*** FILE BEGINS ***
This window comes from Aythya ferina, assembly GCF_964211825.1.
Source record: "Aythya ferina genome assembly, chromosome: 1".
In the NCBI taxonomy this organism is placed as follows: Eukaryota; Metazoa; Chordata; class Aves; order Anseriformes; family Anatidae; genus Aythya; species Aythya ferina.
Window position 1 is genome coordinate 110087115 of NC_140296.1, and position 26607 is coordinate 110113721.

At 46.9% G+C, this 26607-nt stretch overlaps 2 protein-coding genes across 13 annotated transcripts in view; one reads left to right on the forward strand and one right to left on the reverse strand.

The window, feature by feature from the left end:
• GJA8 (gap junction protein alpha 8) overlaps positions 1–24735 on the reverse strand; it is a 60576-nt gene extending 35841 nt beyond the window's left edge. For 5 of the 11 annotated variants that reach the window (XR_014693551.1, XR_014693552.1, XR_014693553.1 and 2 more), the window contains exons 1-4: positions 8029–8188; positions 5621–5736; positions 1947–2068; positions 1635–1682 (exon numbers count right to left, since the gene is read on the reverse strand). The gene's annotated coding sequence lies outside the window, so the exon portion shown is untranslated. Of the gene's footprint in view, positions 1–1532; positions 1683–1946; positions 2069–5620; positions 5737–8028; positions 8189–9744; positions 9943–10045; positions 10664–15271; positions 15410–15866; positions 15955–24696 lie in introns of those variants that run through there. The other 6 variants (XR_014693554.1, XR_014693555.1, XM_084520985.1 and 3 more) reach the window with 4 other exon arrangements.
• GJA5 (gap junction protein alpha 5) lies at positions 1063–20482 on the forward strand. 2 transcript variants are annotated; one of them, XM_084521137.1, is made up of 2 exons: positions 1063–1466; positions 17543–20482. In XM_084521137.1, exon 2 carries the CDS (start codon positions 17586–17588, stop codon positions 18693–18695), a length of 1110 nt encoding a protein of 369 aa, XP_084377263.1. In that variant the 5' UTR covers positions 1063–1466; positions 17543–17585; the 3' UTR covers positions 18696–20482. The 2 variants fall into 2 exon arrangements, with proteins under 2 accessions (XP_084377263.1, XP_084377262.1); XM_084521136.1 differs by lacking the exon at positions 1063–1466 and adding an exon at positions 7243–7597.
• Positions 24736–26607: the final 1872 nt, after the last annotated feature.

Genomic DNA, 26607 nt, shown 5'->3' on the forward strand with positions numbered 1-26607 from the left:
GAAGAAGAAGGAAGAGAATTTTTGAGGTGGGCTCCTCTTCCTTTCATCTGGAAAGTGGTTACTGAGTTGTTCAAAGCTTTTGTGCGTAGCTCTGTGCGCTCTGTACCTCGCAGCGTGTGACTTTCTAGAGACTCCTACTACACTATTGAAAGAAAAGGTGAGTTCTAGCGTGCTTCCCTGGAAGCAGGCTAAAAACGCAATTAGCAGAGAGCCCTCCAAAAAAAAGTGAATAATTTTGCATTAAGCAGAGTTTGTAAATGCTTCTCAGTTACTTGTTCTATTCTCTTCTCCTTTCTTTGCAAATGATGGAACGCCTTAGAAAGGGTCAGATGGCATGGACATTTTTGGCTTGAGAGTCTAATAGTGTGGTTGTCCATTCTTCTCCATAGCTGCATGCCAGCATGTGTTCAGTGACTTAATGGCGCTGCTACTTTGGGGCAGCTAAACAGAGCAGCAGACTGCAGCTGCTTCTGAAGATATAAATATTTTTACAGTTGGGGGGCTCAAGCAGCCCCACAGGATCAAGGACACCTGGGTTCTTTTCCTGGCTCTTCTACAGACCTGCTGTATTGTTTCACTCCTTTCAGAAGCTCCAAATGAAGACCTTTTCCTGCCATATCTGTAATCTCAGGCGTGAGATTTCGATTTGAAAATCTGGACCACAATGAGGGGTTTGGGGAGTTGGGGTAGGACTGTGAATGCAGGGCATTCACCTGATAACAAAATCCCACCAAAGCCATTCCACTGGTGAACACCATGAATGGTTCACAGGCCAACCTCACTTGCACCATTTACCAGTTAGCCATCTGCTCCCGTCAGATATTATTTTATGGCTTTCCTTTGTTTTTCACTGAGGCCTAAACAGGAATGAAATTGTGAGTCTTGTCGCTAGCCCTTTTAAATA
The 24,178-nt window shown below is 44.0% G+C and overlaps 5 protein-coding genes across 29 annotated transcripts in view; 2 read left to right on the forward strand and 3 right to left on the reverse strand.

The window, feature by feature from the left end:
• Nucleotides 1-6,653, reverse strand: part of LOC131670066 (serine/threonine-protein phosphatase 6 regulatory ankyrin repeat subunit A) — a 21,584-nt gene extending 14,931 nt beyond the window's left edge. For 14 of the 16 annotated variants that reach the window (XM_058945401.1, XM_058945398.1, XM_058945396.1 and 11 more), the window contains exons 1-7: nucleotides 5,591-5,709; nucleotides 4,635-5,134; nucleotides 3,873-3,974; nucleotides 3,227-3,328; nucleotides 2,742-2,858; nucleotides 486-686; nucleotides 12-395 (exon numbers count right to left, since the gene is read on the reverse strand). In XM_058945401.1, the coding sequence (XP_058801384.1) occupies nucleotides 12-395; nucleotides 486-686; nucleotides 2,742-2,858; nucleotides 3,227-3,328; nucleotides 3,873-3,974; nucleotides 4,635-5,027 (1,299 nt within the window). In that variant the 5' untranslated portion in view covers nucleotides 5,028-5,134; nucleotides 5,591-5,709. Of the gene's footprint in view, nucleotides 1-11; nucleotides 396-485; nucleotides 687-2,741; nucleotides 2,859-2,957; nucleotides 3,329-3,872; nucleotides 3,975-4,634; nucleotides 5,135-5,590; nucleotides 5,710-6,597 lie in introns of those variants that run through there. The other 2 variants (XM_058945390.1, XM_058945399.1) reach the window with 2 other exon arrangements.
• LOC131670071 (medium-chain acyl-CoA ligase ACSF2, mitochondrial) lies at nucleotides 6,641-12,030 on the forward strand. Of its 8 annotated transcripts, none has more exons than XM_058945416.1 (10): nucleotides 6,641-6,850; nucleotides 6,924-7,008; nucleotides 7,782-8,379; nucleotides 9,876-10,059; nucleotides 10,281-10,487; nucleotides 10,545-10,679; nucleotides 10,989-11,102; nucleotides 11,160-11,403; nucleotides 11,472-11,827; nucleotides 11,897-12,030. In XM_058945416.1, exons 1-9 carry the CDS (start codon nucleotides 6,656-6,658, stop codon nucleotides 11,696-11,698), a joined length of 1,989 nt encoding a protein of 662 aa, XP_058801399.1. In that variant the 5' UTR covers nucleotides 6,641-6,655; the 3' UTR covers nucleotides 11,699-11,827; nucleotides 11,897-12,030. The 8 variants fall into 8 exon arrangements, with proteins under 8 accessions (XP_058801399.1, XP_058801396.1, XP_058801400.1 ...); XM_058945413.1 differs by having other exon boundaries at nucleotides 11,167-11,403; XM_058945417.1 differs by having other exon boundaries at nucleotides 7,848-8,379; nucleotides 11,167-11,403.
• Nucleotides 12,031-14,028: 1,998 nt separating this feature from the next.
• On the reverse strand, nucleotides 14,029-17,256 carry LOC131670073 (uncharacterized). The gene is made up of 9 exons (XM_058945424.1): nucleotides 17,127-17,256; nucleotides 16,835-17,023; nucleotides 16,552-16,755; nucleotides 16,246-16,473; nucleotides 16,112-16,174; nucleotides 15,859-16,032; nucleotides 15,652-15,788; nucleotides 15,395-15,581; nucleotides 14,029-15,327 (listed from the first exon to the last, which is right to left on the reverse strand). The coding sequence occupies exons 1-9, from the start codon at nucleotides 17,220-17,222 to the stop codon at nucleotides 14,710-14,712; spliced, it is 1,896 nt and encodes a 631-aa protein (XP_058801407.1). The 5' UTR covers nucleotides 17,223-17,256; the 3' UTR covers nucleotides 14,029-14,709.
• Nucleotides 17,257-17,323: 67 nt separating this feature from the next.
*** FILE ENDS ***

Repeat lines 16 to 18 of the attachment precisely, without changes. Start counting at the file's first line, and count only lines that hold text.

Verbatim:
• Nucleotides 12,031-14,028: 1,998 nt separating this feature from the next.
• On the reverse strand, nucleotides 14,029-17,256 carry LOC131670073 (uncharacterized). The gene is made up of 9 exons (XM_058945424.1): nucleotides 17,127-17,256; nucleotides 16,835-17,023; nucleotides 16,552-16,755; nucleotides 16,246-16,473; nucleotides 16,112-16,174; nucleotides 15,859-16,032; nucleotides 15,652-15,788; nucleotides 15,395-15,581; nucleotides 14,029-15,327 (listed from the first exon to the last, which is right to left on the reverse strand). The coding sequence occupies exons 1-9, from the start codon at nucleotides 17,220-17,222 to the stop codon at nucleotides 14,710-14,712; spliced, it is 1,896 nt and encodes a 631-aa protein (XP_058801407.1). The 5' UTR covers nucleotides 17,223-17,256; the 3' UTR covers nucleotides 14,029-14,709.
• Nucleotides 17,257-17,323: 67 nt separating this feature from the next.